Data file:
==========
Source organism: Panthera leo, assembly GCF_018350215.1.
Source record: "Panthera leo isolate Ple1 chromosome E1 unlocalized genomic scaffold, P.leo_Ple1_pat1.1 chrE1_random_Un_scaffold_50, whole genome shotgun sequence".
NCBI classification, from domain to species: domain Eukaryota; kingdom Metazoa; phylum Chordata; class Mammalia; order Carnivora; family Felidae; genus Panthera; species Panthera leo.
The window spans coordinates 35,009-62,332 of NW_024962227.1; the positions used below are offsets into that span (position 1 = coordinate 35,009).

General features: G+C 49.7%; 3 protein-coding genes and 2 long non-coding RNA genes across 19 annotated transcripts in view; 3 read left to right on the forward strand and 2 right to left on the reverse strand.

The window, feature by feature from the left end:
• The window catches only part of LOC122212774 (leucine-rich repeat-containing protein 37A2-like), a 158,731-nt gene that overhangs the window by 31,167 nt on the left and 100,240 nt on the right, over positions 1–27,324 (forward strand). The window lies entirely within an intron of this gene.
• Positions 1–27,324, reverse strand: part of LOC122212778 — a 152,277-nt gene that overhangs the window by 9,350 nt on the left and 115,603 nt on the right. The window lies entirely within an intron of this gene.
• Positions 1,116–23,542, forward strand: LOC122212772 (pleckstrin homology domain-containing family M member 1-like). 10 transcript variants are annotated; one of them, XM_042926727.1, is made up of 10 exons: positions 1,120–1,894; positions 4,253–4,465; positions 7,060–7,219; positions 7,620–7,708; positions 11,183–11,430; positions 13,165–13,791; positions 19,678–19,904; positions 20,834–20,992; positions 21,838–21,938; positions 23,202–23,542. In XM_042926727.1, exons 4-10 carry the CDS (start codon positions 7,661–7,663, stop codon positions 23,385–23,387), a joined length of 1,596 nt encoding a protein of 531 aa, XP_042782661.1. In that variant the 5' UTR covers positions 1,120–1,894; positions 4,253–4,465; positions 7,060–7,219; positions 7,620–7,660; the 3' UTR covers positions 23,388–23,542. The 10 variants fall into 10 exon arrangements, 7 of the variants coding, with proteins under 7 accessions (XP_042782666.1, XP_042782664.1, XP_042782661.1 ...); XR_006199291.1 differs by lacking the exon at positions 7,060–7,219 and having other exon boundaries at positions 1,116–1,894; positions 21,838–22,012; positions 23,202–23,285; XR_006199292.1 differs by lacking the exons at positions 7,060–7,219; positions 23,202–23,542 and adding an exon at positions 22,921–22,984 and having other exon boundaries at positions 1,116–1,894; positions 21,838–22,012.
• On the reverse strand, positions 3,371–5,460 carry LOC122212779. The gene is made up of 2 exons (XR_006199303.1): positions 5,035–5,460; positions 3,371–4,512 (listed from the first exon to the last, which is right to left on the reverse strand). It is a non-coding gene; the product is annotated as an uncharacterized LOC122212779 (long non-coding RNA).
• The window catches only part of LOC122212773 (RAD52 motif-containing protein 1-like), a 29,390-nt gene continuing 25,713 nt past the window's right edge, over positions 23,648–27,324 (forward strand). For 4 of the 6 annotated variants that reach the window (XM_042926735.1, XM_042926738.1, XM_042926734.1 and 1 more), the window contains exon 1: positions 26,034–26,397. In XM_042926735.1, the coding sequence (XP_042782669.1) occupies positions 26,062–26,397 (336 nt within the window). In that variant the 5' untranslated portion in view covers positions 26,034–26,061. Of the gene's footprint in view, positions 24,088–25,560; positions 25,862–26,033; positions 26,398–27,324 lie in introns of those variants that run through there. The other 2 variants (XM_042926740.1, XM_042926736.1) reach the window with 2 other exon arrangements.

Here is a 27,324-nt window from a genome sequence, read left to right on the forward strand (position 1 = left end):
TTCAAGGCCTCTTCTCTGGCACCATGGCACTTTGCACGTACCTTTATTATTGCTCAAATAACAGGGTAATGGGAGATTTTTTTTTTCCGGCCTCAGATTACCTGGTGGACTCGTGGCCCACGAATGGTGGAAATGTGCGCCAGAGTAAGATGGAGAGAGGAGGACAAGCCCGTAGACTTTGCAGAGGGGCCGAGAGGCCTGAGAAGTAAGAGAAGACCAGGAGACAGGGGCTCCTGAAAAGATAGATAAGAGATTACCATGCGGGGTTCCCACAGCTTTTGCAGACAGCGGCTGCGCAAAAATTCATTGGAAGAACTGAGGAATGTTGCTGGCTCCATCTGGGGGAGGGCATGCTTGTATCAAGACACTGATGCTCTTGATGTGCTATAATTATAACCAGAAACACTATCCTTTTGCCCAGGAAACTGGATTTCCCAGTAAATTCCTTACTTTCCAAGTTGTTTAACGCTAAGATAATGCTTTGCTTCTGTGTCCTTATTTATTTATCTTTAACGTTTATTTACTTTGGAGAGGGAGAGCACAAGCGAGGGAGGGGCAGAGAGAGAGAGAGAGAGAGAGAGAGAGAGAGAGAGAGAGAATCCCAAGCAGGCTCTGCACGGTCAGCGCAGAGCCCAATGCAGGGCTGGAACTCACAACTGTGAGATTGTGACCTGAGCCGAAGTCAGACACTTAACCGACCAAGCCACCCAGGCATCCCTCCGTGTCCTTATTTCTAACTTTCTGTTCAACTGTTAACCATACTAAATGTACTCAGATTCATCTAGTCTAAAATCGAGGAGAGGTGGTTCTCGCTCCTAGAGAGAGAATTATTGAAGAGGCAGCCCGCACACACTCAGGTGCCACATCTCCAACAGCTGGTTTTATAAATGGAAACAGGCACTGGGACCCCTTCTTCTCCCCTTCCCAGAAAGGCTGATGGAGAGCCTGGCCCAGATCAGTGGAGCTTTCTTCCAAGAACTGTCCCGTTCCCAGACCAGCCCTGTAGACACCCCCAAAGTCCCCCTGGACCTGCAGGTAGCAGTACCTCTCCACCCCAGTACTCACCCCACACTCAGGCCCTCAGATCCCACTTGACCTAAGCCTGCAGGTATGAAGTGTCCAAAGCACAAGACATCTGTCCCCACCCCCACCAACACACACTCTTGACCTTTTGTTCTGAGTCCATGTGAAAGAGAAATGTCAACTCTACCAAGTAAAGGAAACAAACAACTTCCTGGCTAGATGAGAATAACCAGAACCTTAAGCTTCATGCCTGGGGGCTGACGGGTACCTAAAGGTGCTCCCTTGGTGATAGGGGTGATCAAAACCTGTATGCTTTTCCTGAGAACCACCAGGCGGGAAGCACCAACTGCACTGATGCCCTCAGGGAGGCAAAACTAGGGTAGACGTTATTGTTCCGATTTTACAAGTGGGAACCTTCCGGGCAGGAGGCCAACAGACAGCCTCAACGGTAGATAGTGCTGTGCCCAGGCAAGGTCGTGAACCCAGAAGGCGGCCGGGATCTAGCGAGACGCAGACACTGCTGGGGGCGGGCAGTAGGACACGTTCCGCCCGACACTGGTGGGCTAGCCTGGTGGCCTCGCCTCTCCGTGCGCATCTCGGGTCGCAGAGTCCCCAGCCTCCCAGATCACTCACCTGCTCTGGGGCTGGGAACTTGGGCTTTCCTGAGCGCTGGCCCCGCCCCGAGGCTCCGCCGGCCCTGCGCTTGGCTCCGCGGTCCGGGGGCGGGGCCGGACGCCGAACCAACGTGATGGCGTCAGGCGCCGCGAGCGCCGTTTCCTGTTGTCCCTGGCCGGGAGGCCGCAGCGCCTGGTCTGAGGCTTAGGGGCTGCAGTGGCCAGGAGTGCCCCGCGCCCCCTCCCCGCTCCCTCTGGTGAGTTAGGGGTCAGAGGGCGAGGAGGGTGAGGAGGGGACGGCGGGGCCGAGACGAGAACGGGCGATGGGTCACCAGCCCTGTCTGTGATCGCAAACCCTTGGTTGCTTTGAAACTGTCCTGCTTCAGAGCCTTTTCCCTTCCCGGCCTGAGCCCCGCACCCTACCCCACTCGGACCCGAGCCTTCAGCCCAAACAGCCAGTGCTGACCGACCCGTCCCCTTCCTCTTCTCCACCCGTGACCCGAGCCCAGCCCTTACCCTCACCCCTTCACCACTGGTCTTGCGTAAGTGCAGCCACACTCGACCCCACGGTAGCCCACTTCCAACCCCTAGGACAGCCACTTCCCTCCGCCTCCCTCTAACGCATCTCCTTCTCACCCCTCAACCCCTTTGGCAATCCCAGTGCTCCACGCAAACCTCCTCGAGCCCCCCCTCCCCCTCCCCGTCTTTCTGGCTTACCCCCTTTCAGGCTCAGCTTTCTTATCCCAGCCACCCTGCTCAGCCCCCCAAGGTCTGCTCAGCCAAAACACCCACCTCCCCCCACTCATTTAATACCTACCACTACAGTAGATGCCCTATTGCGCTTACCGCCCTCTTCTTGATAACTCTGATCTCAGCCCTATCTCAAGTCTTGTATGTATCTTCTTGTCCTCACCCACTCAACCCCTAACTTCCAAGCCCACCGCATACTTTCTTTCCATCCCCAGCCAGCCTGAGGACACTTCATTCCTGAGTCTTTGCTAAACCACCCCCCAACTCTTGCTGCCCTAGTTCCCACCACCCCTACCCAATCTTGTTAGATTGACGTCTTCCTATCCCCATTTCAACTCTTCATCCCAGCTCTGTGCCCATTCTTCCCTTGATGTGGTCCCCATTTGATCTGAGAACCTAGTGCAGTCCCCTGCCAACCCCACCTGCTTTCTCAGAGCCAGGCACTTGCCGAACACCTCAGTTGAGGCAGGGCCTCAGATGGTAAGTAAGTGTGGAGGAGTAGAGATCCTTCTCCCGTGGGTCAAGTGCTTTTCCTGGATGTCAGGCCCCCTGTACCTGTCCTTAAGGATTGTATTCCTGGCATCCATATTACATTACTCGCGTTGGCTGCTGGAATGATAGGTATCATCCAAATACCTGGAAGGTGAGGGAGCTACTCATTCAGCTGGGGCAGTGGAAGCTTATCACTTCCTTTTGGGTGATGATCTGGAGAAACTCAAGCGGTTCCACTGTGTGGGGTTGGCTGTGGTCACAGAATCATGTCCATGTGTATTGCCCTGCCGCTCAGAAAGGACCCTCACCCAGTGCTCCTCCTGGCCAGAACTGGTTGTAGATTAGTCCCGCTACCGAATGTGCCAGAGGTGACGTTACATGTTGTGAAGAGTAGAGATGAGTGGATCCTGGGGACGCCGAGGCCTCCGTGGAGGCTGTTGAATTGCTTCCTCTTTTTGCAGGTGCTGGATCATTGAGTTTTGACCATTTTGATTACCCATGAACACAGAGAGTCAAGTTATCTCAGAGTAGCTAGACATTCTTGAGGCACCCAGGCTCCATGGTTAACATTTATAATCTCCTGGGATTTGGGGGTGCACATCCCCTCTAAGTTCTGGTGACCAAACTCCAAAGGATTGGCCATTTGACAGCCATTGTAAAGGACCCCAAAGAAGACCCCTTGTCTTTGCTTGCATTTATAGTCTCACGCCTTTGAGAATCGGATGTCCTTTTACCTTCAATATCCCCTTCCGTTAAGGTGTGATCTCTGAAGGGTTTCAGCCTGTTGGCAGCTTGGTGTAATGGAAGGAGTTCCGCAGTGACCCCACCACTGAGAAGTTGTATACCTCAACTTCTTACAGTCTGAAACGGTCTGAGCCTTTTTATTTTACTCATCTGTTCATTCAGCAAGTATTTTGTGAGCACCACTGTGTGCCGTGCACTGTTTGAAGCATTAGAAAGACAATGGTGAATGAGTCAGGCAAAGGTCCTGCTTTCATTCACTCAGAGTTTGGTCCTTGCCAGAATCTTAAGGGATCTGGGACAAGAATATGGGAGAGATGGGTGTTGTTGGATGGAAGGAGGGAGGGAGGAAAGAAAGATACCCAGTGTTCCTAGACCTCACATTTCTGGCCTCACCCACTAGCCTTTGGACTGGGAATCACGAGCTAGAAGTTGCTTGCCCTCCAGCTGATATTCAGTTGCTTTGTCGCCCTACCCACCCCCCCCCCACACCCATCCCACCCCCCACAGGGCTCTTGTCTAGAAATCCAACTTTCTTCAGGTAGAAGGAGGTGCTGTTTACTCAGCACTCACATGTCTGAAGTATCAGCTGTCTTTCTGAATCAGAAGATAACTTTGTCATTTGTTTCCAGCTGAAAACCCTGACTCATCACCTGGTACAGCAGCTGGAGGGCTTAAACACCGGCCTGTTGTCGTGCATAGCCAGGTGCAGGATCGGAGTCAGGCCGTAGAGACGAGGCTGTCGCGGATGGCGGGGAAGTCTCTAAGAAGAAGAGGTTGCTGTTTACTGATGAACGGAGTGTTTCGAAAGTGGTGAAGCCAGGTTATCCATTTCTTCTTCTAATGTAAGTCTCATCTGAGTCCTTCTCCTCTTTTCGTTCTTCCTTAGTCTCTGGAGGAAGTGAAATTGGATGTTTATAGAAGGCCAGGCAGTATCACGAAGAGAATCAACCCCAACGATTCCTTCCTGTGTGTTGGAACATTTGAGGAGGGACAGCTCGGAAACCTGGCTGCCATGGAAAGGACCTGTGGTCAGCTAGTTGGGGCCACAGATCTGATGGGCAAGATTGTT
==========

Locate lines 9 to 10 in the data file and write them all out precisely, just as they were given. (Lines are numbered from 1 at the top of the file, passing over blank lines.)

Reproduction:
• Positions 1,116–23,542, forward strand: LOC122212772 (pleckstrin homology domain-containing family M member 1-like). 10 transcript variants are annotated; one of them, XM_042926727.1, is made up of 10 exons: positions 1,120–1,894; positions 4,253–4,465; positions 7,060–7,219; positions 7,620–7,708; positions 11,183–11,430; positions 13,165–13,791; positions 19,678–19,904; positions 20,834–20,992; positions 21,838–21,938; positions 23,202–23,542. In XM_042926727.1, exons 4-10 carry the CDS (start codon positions 7,661–7,663, stop codon positions 23,385–23,387), a joined length of 1,596 nt encoding a protein of 531 aa, XP_042782661.1. In that variant the 5' UTR covers positions 1,120–1,894; positions 4,253–4,465; positions 7,060–7,219; positions 7,620–7,660; the 3' UTR covers positions 23,388–23,542. The 10 variants fall into 10 exon arrangements, 7 of the variants coding, with proteins under 7 accessions (XP_042782666.1, XP_042782664.1, XP_042782661.1 ...); XR_006199291.1 differs by lacking the exon at positions 7,060–7,219 and having other exon boundaries at positions 1,116–1,894; positions 21,838–22,012; positions 23,202–23,285; XR_006199292.1 differs by lacking the exons at positions 7,060–7,219; positions 23,202–23,542 and adding an exon at positions 22,921–22,984 and having other exon boundaries at positions 1,116–1,894; positions 21,838–22,012.
• On the reverse strand, positions 3,371–5,460 carry LOC122212779. The gene is made up of 2 exons (XR_006199303.1): positions 5,035–5,460; positions 3,371–4,512 (listed from the first exon to the last, which is right to left on the reverse strand). It is a non-coding gene; the product is annotated as an uncharacterized LOC122212779 (long non-coding RNA).